Dr. Dorothy Lall has started her PhD in Aug 2015 and is registered at Maastricht University, School for Public Health and Primary Care. She is guided by Prof. Klasien Horstman (Maastrict University, The Netherlands) , Prof Bart Criel (Institute of Tropical Medicine, Antwerp), Dr Nora Engel (Maastricht university, The Netherlands) and Dr Devadasan (Institute of Public Health, Bengaluru). During her PhD she will be studying the organization and quality of health care service delivery for chronic Non Communicable Diseases such as diabetes and Hypertension in both the public and private sector using a contextual Chronic Care Model as a lens/ framework. Further, during the course of this 4 year PhD program she will develop and test effectiveness of interventions that are feasible to implement at the primary care level. This study will be conducted in Kolar District of Karnataka and will involve both private and public health care delivery services.
This research study aims to understand how health care services are organized and delivered in both public and private health care sectors and further how we can improve quality of care for persons with a chronic disease (Diabetes and Hypertension) at primary care level in rural Indian. Chronic Non Communicable diseases (NCDs) have emerged as a major public health challenge, in India, with a rapidly escalating burden within a health system that is still largely geared towards acute care. There is however a paucity of literature regarding how we can improve service delivery to provide quality care for a person with a chronic NCD in a middle income country like India. It is this gap in literature we hope to address in this research study. The study has 2 phases (1st phase of 15 months +2nd Phase of 18 months). The objective of this 1st phase of the study is to describe and critically analyze the current service delivery for diabetes and hypertension at primary health care both in the public and private health care delivery systems. In order to understand the organization and delivery of health care services for diabetes and hypertension at the primary health care level from both patient and provider perspectives, the study uses the Chronic Care Model (CCM) as a lens/ framework, complementing it, when deemed appropriate, with additional elements relevant to the Indian context, based on literature and field experiences. The CCM is a widely used framework to organize health services for chronic diseases, and is well supported with evidence of improved quality of care for persons with a chronic disease. It is not a prescriptive model, but identifies a number of domains to be addressed in planning delivery of services, such as having clearly identified roles and tasks for the team delivering care, the need for leadership of the team and support for clinical decision making and information systems to manage regular follow up. It also highlights the role of patients themselves in managing their illness, participating in decision making regarding clinical management, and utilizing community resources to support them. In addition to these domains, we further identified from literature other elements that impact quality of care such as training of the doctors in clinical management, availability of drugs and human resources, referral mechanism in caring for persons with a chronic Non Communicable disease (NCD) such as diabetes and hypertension.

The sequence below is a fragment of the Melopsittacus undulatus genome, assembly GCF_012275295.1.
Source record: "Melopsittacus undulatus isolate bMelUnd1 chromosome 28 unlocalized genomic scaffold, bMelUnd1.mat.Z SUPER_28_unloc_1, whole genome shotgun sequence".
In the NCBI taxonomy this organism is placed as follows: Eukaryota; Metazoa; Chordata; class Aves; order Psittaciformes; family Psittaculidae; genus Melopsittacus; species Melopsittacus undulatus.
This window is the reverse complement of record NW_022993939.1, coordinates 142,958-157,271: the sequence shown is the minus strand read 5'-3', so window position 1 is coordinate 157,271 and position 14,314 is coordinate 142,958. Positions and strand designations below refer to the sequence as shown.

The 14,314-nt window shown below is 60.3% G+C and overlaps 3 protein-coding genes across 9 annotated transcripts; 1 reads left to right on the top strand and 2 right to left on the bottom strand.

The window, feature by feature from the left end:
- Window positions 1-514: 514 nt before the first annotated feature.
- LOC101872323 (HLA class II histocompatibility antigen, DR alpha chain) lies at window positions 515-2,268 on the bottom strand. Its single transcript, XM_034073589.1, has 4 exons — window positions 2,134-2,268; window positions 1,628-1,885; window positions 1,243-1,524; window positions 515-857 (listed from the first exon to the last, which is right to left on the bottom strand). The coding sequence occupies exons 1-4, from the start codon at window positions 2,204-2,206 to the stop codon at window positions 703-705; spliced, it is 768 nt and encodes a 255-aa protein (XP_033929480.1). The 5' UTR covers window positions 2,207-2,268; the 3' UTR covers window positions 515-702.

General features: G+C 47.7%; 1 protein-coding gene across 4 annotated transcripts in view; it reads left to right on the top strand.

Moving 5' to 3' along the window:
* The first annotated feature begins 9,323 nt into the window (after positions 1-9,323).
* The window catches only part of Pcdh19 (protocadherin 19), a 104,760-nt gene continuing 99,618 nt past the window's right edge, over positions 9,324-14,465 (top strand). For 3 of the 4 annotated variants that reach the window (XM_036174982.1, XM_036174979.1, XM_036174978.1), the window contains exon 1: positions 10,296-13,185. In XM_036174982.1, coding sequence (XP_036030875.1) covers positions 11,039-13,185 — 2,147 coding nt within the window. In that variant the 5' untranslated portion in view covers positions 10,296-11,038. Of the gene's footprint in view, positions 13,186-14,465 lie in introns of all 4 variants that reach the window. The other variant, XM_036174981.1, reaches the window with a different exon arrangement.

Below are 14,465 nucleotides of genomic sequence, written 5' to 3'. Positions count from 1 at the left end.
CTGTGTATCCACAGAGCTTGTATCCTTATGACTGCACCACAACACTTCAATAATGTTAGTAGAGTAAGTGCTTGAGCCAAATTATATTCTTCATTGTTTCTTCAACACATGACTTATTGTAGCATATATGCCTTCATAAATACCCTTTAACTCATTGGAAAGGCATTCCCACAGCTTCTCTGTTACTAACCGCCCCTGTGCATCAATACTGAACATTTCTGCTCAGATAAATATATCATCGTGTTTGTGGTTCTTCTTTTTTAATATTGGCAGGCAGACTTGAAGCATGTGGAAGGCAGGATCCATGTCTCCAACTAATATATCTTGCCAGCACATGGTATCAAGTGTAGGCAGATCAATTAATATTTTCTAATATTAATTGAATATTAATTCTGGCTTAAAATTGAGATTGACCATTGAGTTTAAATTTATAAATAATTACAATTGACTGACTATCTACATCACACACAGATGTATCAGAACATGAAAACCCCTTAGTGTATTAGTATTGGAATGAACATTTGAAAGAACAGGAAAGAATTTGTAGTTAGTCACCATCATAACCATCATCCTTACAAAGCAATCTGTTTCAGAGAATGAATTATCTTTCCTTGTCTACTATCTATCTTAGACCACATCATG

We propose to use a mixed methods approach for this 1st phase. We will purposively select 7 health care facilities (4 public and 3 private) that are accessed for chronic NCDs, specifically Diabetes and Hypertension based on the availability of basic infrastructure and a medical doctor. The quantitative strand of the study is a survey of persons detected to have high blood glucose or high blood pressure during screening activities of the national control program to determine if they accessed care for treatment and if so where. This survey will enable us to identify persons who do not seek care and also the health facilities (public and private) most accessed for care. We will conduct semi structured interviews with the persons who did not seek care to understand barriers related to the health system that prevent them At the health care facilities selected we will collect data through participant observations and semi structured interviews with treating physicians and patients with a chronic NCD. Data will be thematically analyzed and findings will be compared with the theoretical assumptions/starting points and the implications for the theoretical framework will be discussed. The emerging results will be used to identify gaps in service delivery of the organization of care for Diabetes and Hypertension. Based on these findings, we shall develop interventions to strengthen care for patients with Diabetes and Hypertension and this will implemented and evaluated in the second phase of our research.